Asian institutional investors to veer towards outsourcing over the next two years

Investors plan to prioritise cost management, and are trending towards outsourcing and diversifying to niche investment strategies.
Asian institutional investors to veer towards outsourcing over the next two years

Asset managers and owners alike have been grappling with managing costs and improving efficiencies through new technologies and, particularly in the case of Asian investors, outsourcing, according to a Northern Trust report.

According to the survey of 300 global asset management firms, 50% said that creating greater efficiency is a priority for operations over the next two years, and 47% said controlling costs would be a focus.

To achieve these priorities, 59% of these global investors plan to leverage new technology, 52% hope to refine and implement their target operating model, and 37% plan to outsource.

Asian investors, however, have expressed more interest in outsourcing than before, said Caroline Higgins, Northern Trust’s head of Hong Kong, Macau and Taiwan.

“Asia has lagged in outsourcing; they have had a very high reliance on very loyal, dedicated people versus technology. And I think this has shifted everywhere in the world, but also in Asia – away from the people and a focus on operational resiliency, target operating models, and the use of technology like data analytics,” she said.

She added that as investors around the world face common challenges such as a low-interest environment, and volatile markets, there tends to be more overlap in priorities across geographies.

“They have more commonality now about what they've got to focus on… They're not just focused now on returns and putting all their eggs in one basket. It's really around managing expenses, particularly fixed cost expenses, and being more open to sourcing multiple vendors, like a best-of-breed approach, or giving clients options or optionality,” she said.

While institutional investors in the past used to work closely with consultants, they now increasingly seek service providers directly, she observed.

“I think they're probably braver; they're probably more experienced now… Two years ago, they probably would have had those conversations directly with a consultant and sought their views, whereas now they're going more to the market.”

The investors’ focus on improving efficiencies was in part driven by the Covid-19 pandemic. Operational resiliency was obviously a concern in the past two years, but as the world moved on to a post-Covid environment, companies have faced fresh challenges such as employee retention.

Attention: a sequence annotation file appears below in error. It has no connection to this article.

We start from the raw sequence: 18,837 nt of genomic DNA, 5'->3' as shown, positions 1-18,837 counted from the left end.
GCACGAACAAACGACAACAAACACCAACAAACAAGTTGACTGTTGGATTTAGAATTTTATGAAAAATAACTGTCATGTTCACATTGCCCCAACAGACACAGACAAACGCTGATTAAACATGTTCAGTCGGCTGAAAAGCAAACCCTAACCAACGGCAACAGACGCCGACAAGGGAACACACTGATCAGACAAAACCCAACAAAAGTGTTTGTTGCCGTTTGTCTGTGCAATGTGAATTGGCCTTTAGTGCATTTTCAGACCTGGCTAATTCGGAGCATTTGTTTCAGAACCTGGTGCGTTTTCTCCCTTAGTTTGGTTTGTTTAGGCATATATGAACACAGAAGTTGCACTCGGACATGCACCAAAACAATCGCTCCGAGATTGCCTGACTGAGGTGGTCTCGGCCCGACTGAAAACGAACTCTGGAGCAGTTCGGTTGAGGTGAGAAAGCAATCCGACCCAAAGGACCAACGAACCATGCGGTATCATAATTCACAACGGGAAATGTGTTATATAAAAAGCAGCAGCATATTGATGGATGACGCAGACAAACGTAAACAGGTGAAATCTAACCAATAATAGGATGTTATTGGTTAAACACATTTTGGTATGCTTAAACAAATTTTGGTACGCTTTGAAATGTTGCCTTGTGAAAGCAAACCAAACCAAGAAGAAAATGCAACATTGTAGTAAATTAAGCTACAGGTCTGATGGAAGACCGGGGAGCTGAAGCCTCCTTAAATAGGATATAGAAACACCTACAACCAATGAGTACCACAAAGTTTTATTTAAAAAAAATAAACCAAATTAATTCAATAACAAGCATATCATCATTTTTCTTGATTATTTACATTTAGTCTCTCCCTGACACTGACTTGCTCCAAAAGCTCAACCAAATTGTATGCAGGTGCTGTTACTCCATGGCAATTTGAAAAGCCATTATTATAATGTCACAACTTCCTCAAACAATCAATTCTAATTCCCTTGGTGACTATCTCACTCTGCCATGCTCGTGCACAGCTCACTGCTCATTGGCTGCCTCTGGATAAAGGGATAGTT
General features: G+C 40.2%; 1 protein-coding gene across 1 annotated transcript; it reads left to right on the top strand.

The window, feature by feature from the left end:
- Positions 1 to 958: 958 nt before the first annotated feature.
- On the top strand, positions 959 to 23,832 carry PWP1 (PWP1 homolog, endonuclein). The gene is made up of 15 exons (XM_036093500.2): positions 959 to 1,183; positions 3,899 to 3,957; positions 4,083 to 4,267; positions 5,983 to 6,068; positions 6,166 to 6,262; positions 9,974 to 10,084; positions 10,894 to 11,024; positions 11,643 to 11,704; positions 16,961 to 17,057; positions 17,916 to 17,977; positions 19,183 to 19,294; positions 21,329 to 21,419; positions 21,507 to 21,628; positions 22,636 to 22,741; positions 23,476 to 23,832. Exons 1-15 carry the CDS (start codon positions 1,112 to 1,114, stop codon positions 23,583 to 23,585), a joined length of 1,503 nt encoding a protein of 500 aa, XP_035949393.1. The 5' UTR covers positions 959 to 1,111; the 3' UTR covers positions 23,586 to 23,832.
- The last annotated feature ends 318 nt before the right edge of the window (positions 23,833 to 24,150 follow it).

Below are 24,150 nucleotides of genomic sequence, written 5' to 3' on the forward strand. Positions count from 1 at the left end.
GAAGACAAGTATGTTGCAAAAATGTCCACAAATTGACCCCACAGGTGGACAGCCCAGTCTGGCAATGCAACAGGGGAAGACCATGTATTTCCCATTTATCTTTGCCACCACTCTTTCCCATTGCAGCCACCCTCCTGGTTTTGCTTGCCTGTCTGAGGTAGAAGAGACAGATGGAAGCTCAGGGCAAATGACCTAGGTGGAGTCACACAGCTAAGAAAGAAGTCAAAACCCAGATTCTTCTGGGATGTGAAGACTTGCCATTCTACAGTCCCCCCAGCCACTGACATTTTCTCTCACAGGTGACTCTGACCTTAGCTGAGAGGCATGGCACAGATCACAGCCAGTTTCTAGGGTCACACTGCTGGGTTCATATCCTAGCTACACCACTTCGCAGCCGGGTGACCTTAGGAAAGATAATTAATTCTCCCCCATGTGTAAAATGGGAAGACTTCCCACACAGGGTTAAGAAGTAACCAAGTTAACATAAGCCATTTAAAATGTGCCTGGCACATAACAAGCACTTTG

In addition, a third of respondents felt that there is no longer a direct correlation between the size of assets under management and increased margins, putting greater pressure on firms’ bottom line.

Higgins said in the report that institutional investors have gravitated to cryptocurrencies, private equity and other niche strategies in search for revenue growth.

“Asset managers, particularly the hedge funds have been, the most active in crypto, digital assets, and private assets. And, generally, I think one of the challenges is that these are less regulated assets,” she told AsianInvestor. “For many of the asset owner investors, their investment mandates exclude these types of investments. And I think they also require very high level of specialisation that may not exist in all organisations.”

However, as regulations evolve, she believes these asset classes will become more mainstream as alternatives have. “If you look back 5, 10 years ago, people would say they wouldn't invest in alternatives, and now it's pretty mainstream. And we see allocations of 10 to 15%, as becoming more standard for the institutional space.”

The report also found that investors were looking at new technologies particularly in areas such as alternatives, emerging assets and environment, social and governance (ESG) investing.

“For example, advanced analytics can be used to streamline ESG data, allowing managers to quickly interpret a non-standardised and often confusing world. Data science can help identify where managers are succeeding, and where they are falling short,” the report wrote.

ESG data analytics has been in demand, especially so in Hong Kong and Singapore, where asset owners have been using third-party asset managers to achieve their ESG investment objectives, Higgins said.

But if you're investing in a unit trust, that can create quite a lot of challenges, because the client themselves really needs to look through the underlying investment, to make sure that they're meeting their objective, not just that the fund label that states that its ESG compliant,” she explained

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